Although acetaminophen is the most commonly used over-the-counter pain medication worldwide, followed by ibuprofen, there is lack of consensus about its mechanism of action. More recently, concern has been growing about possible adverse effects on reproductive health of these analgesics.

As previously reported by Medscape Medical News, a large metabolomic study has linked acetaminophen use to a depletion of sulfated sex hormones. At the time, the researchers said their findings may indicate that fetal exposure could be linked to increased risk of male urogenital malformation at birth.  

And in another recent report, French investigators observed a sharp decrease in the number of germ cells in explants of human fetal ovaries exposed to ibuprofen for short periods. This raises the possibility that daughters born to women who take ibuprofen early in pregnancy could have an insufficient ovarian reserve and subfertility, they suggested. They estimated that more than 25% of pregnant women take ibuprofen.

"Although translation of our results to human pregnancy has to be considered with caution, they add to a growing body of evidence concerning potential effects of analgesics during pregnancy on human developmental outcomes," Mitchell and colleagues write.

"This, coupled with the high prevalence of analgesic use during pregnancy, suggest that prospective studies to investigate potential effects of analgesic use in pregnancy on outcomes in offspring should be a research priority."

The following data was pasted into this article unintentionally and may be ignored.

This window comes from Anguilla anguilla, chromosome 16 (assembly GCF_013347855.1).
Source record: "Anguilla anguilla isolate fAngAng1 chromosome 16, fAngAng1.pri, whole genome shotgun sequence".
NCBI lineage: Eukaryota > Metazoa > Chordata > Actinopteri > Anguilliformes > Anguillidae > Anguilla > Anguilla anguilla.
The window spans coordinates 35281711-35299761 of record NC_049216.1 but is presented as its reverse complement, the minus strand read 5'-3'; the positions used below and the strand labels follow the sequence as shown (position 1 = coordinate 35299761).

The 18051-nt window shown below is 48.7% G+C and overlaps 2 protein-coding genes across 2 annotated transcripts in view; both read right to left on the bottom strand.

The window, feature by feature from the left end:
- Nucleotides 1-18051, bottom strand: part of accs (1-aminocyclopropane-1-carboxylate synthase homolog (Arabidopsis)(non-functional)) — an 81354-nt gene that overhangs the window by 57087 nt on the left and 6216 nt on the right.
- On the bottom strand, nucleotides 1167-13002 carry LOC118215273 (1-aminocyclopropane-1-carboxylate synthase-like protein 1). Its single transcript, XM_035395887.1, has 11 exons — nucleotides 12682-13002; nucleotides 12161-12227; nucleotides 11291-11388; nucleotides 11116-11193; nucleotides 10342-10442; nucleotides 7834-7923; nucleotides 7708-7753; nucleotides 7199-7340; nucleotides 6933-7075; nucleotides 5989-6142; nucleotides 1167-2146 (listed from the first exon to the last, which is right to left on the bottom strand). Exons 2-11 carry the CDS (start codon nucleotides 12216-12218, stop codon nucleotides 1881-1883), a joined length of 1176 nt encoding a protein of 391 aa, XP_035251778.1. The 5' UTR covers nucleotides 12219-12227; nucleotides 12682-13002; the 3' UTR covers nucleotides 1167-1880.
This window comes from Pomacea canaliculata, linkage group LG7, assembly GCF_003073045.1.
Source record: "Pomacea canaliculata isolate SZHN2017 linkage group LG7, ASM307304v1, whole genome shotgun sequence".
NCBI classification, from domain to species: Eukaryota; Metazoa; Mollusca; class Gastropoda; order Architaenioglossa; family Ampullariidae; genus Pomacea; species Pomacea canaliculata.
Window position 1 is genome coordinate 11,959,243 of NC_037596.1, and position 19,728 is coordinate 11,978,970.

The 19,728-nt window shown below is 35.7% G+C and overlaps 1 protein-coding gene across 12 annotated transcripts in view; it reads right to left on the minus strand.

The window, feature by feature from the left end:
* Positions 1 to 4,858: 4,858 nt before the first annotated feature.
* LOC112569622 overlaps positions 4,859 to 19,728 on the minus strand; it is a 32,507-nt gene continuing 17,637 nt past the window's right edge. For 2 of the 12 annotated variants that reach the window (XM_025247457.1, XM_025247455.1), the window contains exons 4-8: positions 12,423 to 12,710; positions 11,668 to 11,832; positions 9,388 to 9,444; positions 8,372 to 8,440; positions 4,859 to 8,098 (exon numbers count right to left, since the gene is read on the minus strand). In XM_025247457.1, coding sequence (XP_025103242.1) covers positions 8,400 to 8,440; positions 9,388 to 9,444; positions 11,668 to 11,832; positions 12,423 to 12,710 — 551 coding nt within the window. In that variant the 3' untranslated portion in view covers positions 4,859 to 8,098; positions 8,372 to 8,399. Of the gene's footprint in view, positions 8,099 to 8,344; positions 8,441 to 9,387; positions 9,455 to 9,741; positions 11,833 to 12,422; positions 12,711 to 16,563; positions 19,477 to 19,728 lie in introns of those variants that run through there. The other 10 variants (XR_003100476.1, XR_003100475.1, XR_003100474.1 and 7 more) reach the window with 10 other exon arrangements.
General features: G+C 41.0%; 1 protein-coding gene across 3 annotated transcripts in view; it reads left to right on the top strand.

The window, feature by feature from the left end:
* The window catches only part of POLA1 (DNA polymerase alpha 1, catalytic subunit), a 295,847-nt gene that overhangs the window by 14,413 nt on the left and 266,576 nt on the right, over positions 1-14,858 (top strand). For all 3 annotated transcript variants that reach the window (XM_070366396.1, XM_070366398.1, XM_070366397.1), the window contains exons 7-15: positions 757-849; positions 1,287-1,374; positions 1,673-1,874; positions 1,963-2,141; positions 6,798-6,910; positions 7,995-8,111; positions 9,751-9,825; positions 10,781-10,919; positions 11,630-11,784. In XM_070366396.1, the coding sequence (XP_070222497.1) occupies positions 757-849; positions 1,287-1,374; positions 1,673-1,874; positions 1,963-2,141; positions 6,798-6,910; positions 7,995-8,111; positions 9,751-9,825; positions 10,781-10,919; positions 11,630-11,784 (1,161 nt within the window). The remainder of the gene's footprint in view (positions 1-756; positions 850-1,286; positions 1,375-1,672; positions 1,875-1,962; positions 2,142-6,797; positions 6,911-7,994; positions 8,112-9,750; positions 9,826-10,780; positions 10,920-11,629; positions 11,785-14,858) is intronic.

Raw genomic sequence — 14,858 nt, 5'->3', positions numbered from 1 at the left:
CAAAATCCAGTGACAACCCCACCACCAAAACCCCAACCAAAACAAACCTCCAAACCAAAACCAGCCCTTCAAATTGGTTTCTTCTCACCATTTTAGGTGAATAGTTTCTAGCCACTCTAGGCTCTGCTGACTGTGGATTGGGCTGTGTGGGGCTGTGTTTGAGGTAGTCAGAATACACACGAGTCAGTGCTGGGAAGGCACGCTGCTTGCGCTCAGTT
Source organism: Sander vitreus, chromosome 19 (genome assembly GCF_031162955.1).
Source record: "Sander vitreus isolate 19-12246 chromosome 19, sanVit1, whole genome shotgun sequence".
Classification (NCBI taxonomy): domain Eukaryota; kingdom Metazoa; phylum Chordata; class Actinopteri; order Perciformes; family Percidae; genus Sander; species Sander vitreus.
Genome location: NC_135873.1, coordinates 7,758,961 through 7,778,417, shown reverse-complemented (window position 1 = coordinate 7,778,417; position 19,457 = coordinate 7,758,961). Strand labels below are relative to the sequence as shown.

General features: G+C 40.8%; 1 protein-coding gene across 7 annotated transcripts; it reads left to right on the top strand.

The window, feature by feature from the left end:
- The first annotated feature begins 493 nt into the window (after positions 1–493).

Patients Shouldn't Be Frightened, Prospective Research Needed

But clinicians should not yet make any changes to current clinical practice, said Hal Lawrence, MD, executive vice president and chief executive officer of the American College of Obstetricians and Gynecologists (ACOG), commenting on the report by Mitchell and colleagues.

"ACOG and ob/gyns across the country have always identified acetaminophen as one of the only safe pain relievers for women during pregnancy, and this latest study does not indicate that there is reason to alter that," Lawrence told Medscape Medical News.

"Physicians should not change clinical practice until definitive prospective research is done and, most importantly, patients should not be frightened away from the many benefits of acetaminophen. However, as always, any medication taken during pregnancy should be used only as needed, in moderation, and after the expectant mother has consulted with her doctor."

Between the late 1990s and mid-2000s, up to 76% of pregnant women in the United States reported using an analgesic at least once during pregnancy, Mitchell and colleagues note. In France, up to 89% of pregnant women said they took a painkiller during the same period of time.

The study was funded by the Medical Research Council, Wellcome Trust, and British Society of Paediatric Endocrinology and Diabetes. The authors and Lawrence have reported no relevant financial relationships.

Environ Health Perspect. Published online April 16, 2018. Full text